SSH access to Azure Arc-enabled servers

SSH for Arc-enabled servers enables SSH based connections to Arc-enabled servers without requiring a public IP address or additional open ports. This functionality can be used interactively, automated, or with existing SSH based tooling, allowing existing management tools to have a greater impact on Azure Arc-enabled servers.

Key benefits

SSH access to Arc-enabled servers provides the following key benefits:

  • No public IP address or open SSH ports required
  • Access to Windows and Linux machines
  • Ability to log in as a local user or an Azure user (Linux only)
  • Support for other OpenSSH based tooling with config file support


To enable this functionality, ensure the following:

  • Ensure the Arc-enabled server has a hybrid agent version of "1.31.xxxx" or higher. Run: azcmagent show on your Arc-enabled Server.
  • Ensure the Arc-enabled server has the "sshd" service enabled. For Linux machines openssh-server can be installed via a package manager and needs to be enabled. SSHD needs to be enabled on Windows.
  • Ensure you have the Owner or Contributer role assigned.

Authenticating with Microsoft Entra credentials has additional requirements:

  • aadsshlogin and aadsshlogin-selinux (as appropriate) must be installed on the Arc-enabled server. These packages are installed with the Azure AD based SSH Login – Azure Arc VM extension.

  • Configure role assignments for the VM. Two Azure roles are used to authorize VM login:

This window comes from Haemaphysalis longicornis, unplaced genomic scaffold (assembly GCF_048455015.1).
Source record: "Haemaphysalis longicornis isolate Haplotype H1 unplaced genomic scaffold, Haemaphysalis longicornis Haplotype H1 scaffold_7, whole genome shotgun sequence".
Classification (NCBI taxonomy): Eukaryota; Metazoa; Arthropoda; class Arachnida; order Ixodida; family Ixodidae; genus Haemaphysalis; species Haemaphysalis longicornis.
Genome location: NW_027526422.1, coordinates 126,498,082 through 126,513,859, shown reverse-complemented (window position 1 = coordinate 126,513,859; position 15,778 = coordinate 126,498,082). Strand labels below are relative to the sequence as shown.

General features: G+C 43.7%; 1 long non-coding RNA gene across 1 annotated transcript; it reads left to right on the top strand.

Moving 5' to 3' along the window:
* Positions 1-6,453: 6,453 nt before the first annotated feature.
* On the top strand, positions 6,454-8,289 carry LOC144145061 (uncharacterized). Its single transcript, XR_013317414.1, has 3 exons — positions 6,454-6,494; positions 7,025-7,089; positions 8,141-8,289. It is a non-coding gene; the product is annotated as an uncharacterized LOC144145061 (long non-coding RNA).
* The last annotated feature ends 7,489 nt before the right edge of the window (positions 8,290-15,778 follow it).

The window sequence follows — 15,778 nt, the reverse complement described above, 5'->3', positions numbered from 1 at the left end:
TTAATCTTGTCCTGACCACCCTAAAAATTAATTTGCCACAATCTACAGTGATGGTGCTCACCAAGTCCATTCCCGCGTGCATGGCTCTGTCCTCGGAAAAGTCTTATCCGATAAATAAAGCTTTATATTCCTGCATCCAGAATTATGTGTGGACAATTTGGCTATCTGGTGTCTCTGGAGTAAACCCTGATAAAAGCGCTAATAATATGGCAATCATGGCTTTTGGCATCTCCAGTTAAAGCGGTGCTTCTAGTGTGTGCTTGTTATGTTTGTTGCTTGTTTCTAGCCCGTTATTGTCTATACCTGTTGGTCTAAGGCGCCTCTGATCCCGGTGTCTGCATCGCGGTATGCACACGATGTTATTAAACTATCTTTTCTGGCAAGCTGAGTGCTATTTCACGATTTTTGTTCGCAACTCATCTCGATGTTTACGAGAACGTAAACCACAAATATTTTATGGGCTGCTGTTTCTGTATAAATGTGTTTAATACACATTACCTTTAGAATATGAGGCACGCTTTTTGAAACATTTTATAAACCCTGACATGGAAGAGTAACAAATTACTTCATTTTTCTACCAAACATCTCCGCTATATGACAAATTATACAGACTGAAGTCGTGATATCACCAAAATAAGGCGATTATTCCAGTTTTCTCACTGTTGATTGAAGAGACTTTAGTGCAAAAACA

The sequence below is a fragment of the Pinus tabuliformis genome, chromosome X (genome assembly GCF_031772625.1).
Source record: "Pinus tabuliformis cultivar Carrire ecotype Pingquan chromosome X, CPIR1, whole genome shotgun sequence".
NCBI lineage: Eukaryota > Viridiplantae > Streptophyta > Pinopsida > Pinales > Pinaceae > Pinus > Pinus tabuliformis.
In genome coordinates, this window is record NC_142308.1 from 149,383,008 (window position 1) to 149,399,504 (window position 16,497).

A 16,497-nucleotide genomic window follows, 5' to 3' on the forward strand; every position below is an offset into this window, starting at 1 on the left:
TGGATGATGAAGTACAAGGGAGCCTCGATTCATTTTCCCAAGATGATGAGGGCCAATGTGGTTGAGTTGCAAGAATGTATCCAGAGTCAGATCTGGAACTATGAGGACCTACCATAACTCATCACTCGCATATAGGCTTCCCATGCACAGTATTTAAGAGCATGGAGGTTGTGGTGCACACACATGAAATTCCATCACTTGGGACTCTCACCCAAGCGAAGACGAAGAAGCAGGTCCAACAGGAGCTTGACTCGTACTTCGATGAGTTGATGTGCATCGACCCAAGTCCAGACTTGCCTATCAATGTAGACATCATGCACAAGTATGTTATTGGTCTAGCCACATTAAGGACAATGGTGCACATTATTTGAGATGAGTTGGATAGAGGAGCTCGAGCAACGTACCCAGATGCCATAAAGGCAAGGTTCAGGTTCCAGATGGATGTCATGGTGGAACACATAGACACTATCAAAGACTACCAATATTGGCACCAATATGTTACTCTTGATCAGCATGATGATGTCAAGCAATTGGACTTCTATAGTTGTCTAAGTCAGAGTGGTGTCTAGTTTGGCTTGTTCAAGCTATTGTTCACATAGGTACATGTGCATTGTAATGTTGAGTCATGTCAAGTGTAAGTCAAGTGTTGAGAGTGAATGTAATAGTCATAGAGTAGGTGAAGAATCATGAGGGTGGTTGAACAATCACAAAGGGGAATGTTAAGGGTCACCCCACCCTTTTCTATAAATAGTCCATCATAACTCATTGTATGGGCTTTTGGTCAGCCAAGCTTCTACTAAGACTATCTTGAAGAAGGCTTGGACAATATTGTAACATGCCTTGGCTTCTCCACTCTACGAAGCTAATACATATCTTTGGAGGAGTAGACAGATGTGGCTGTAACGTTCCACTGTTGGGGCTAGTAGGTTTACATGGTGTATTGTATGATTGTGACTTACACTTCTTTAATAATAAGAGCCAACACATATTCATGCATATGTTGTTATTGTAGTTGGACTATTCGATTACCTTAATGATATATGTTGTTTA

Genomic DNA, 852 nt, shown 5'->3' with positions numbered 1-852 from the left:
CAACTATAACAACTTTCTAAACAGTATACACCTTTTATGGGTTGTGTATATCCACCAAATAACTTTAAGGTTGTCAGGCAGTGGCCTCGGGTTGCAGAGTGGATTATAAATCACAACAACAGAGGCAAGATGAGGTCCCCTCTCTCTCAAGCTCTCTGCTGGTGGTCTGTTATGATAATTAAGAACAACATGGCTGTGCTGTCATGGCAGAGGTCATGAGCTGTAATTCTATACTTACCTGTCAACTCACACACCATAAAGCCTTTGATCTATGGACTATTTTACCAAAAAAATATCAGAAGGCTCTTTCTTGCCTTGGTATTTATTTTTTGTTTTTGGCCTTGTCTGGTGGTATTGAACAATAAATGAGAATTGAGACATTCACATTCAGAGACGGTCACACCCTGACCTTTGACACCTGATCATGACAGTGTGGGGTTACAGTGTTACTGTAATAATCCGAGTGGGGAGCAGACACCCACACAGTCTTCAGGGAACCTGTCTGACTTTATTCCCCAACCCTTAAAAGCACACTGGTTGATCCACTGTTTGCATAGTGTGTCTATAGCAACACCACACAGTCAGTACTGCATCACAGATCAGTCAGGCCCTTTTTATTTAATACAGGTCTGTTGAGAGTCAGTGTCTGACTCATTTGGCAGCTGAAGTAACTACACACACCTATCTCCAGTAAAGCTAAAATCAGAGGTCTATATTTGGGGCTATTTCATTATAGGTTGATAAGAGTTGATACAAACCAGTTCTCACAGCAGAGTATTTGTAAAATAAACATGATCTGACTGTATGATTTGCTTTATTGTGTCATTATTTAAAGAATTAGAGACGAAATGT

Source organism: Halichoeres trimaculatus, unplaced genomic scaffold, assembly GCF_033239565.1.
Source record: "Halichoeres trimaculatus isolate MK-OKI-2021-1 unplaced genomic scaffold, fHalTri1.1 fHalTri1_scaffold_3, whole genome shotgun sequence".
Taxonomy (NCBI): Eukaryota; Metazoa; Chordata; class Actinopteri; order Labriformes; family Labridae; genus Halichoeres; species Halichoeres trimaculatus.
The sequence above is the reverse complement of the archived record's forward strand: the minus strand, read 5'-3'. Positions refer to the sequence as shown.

• Virtual Machine Administrator Login: Users who have this role assigned can log in to an Azure virtual machine with administrator privileges.
    • Virtual Machine User Login: Users who have this role assigned can log in to an Azure virtual machine with regular user privileges.

    An Azure user who has the Owner or Contributor role assigned for a VM doesn't automatically have privileges to Microsoft Entra login to the VM over SSH. There's an intentional (and audited) separation between the set of people who control virtual machines and the set of people who can access virtual machines.


    The Virtual Machine Administrator Login and Virtual Machine User Login roles use dataActions and can be assigned at the management group, subscription, resource group, or resource scope. We recommend that you assign the roles at the management group, subscription, or resource level and not at the individual VM level. This practice avoids the risk of reaching the Azure role assignments limit per subscription.


SSH access to Arc-enabled servers is currently supported in all regions supported by Arc-Enabled Servers with the following exceptions:

  • Germany West Central

Getting started

Register the HybridConnectivity resource provider


This is a one-time operation that needs to be performed on each subscription.

Check if the HybridConnectivity resource provider (RP) has been registered:

az provider show -n Microsoft.HybridConnectivity -o tsv --query registrationState

If the RP hasn't been registered, run the following: